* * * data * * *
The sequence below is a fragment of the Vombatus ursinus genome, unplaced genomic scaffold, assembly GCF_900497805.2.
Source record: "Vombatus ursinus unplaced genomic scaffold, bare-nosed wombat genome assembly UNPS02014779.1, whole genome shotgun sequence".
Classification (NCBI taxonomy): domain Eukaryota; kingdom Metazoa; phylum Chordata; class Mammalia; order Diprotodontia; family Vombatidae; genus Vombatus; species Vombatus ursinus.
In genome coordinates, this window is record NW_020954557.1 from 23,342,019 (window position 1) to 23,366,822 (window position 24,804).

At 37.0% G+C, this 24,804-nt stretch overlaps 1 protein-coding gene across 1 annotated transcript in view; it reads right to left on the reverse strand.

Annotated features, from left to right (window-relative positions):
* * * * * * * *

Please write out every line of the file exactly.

The sequence below is a fragment of the Vombatus ursinus genome, unplaced genomic scaffold, assembly GCF_900497805.2.
Source record: "Vombatus ursinus unplaced genomic scaffold, bare-nosed wombat genome assembly UNPS02014779.1, whole genome shotgun sequence".
Classification (NCBI taxonomy): domain Eukaryota; kingdom Metazoa; phylum Chordata; class Mammalia; order Diprotodontia; family Vombatidae; genus Vombatus; species Vombatus ursinus.
In genome coordinates, this window is record NW_020954557.1 from 23,342,019 (window position 1) to 23,366,822 (window position 24,804).

At 37.0% G+C, this 24,804-nt stretch overlaps 1 protein-coding gene across 1 annotated transcript in view; it reads right to left on the reverse strand.

Annotated features, from left to right (window-relative positions):